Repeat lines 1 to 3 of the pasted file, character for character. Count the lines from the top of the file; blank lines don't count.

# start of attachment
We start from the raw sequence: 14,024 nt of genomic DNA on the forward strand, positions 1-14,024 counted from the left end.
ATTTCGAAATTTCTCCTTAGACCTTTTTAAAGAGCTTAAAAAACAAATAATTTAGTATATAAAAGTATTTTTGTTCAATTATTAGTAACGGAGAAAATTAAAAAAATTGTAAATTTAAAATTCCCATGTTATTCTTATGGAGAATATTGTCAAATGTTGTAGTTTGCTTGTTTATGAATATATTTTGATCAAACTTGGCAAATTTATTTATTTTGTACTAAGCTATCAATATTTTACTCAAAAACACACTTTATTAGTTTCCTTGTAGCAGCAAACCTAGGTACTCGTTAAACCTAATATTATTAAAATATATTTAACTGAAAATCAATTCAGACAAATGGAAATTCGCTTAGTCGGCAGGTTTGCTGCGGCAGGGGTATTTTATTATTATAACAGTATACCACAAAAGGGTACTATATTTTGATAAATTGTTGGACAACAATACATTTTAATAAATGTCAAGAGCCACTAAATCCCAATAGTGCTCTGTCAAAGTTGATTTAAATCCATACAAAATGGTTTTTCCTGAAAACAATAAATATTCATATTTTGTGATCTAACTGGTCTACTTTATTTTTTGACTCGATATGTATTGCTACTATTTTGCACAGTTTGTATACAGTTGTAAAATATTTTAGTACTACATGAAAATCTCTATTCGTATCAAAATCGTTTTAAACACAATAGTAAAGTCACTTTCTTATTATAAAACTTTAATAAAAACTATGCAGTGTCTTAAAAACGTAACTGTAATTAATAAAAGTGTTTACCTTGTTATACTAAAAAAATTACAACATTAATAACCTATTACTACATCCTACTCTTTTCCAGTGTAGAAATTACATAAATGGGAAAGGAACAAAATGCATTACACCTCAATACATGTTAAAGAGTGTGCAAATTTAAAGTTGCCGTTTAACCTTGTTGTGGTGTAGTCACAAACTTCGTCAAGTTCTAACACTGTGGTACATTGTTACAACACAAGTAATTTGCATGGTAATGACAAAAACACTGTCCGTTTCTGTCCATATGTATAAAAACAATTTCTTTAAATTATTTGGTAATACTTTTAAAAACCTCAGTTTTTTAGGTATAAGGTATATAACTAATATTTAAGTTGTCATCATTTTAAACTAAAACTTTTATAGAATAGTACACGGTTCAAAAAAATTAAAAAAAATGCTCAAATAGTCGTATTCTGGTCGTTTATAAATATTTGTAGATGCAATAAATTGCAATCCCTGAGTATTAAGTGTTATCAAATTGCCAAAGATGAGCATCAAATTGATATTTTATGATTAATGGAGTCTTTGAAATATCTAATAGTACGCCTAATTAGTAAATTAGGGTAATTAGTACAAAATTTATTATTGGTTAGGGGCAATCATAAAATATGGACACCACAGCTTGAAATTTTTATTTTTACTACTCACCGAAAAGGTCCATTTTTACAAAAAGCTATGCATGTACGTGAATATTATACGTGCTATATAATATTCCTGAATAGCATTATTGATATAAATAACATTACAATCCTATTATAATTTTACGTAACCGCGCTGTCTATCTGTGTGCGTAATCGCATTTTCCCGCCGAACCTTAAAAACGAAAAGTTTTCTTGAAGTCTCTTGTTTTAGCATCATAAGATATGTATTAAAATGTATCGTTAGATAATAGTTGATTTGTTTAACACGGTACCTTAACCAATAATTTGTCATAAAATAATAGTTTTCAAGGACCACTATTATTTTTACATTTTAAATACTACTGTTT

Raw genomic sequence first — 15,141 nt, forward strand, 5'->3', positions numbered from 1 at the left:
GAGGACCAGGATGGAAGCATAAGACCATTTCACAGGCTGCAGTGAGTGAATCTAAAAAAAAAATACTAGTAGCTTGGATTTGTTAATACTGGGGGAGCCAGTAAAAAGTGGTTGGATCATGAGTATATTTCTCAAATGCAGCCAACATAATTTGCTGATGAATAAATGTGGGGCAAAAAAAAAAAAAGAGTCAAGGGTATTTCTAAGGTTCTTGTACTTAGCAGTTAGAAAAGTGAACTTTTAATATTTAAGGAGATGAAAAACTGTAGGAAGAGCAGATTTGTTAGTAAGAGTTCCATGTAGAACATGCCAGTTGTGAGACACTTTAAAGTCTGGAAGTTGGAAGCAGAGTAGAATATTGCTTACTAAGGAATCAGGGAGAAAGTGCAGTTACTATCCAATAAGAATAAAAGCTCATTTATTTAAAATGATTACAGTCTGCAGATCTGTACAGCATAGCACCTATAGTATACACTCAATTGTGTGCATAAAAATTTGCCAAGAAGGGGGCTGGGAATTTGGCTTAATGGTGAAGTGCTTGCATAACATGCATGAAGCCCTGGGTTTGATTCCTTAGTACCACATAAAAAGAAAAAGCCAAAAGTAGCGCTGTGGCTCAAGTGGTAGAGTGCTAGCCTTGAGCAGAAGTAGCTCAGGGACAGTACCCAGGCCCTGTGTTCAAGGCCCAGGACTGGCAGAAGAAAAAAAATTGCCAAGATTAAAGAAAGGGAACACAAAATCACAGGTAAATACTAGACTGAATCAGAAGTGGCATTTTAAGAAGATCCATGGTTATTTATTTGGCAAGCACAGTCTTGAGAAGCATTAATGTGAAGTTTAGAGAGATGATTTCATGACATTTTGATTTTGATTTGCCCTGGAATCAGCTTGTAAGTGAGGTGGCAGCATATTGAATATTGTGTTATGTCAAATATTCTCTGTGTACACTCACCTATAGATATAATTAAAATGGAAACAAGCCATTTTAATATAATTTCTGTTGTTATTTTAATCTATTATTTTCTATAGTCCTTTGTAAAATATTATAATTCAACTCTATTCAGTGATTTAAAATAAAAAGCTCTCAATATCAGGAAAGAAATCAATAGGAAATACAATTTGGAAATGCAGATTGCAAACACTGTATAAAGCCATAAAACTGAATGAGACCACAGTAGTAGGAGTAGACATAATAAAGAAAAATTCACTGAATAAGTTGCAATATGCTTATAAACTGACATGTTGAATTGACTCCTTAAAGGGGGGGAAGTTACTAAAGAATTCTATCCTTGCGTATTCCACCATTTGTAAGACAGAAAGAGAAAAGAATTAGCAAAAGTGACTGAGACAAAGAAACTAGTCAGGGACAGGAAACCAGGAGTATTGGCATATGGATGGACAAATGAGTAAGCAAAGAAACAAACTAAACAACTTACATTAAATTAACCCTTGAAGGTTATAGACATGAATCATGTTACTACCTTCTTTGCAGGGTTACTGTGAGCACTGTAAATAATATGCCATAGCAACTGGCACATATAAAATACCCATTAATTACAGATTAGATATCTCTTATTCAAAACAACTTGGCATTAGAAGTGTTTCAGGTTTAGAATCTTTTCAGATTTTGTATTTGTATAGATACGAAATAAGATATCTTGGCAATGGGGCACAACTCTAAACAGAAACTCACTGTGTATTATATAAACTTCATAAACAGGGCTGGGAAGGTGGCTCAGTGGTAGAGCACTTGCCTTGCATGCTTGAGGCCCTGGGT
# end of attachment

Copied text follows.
We start from the raw sequence: 14,024 nt of genomic DNA on the forward strand, positions 1-14,024 counted from the left end.
ATTTCGAAATTTCTCCTTAGACCTTTTTAAAGAGCTTAAAAAACAAATAATTTAGTATATAAAAGTATTTTTGTTCAATTATTAGTAACGGAGAAAATTAAAAAAATTGTAAATTTAAAATTCCCATGTTATTCTTATGGAGAATATTGTCAAATGTTGTAGTTTGCTTGTTTATGAATATATTTTGATCAAACTTGGCAAATTTATTTATTTTGTACTAAGCTATCAATATTTTACTCAAAAACACACTTTATTAGTTTCCTTGTAGCAGCAAACCTAGGTACTCGTTAAACCTAATATTATTAAAATATATTTAACTGAAAATCAATTCAGACAAATGGAAATTCGCTTAGTCGGCAGGTTTGCTGCGGCAGGGGTATTTTATTATTATAACAGTATACCACAAAAGGGTACTATATTTTGATAAATTGTTGGACAACAATACATTTTAATAAATGTCAAGAGCCACTAAATCCCAATAGTGCTCTGTCAAAGTTGATTTAAATCCATACAAAATGGTTTTTCCTGAAAACAATAAATATTCATATTTTGTGATCTAACTGGTCTACTTTATTTTTTGACTCGATATGTATTGCTACTATTTTGCACAGTTTGTATACAGTTGTAAAATATTTTAGTACTACATGAAAATCTCTATTCGTATCAAAATCGTTTTAAACACAATAGTAAAGTCACTTTCTTATTATAAAACTTTAATAAAAACTATGCAGTGTCTTAAAAACGTAACTGTAATTAATAAAAGTGTTTACCTTGTTATACTAAAAAAATTACAACATTAATAACCTATTACTACATCCTACTCTTTTCCAGTGTAGAAATTACATAAATGGGAAAGGAACAAAATGCATTACACCTCAATACATGTTAAAGAGTGTGCAAATTTAAAGTTGCCGTTTAACCTTGTTGTGGTGTAGTCACAAACTTCGTCAAGTTCTAACACTGTGGTACATTGTTACAACACAAGTAATTTGCATGGTAATGACAAAAACACTGTCCGTTTCTGTCCATATGTATAAAAACAATTTCTTTAAATTATTTGGTAATACTTTTAAAAACCTCAGTTTTTTAGGTATAAGGTATATAACTAATATTTAAGTTGTCATCATTTTAAACTAAAACTTTTATAGAATAGTACACGGTTCAAAAAAATTAAAAAAAATGCTCAAATAGTCGTATTCTGGTCGTTTATAAATATTTGTAGATGCAATAAATTGCAATCCCTGAGTATTAAGTGTTATCAAATTGCCAAAGATGAGCATCAAATTGATATTTTATGATTAATGGAGTCTTTGAAATATCTAATAGTACGCCTAATTAGTAAATTAGGGTAATTAGTACAAAATTTATTATTGGTTAGGGGCAATCATAAAATATGGACACCACAGCTTGAAATTTTTATTTTTACTACTCACCGAAAAGGTCCATTTTTACAAAAAGCTATGCATGTACGTGAATATTATACGTGCTATATAATATTCCTGAATAGCATTATTGATATAAATAACATTACAATCCTATTATAATTTTACGTAACCGCGCTGTCTATCTGTGTGCGTAATCGCATTTTCCCGCCGAACCTTAAAAACGAAAAGTTTTCTTGAAGTCTCTTGTTTTAGCATCATAAGATATGTATTAAAATGTATCGTTAGATAATAGTTGATTTGTTTAACACGGTACCTTAACCAATAATTTGTCATAAAATAATAGTTTTCAAGGACCACTATTATTTTTACATTTTAAATACTACTGTTT

Raw genomic sequence first — 15,141 nt, forward strand, 5'->3', positions numbered from 1 at the left: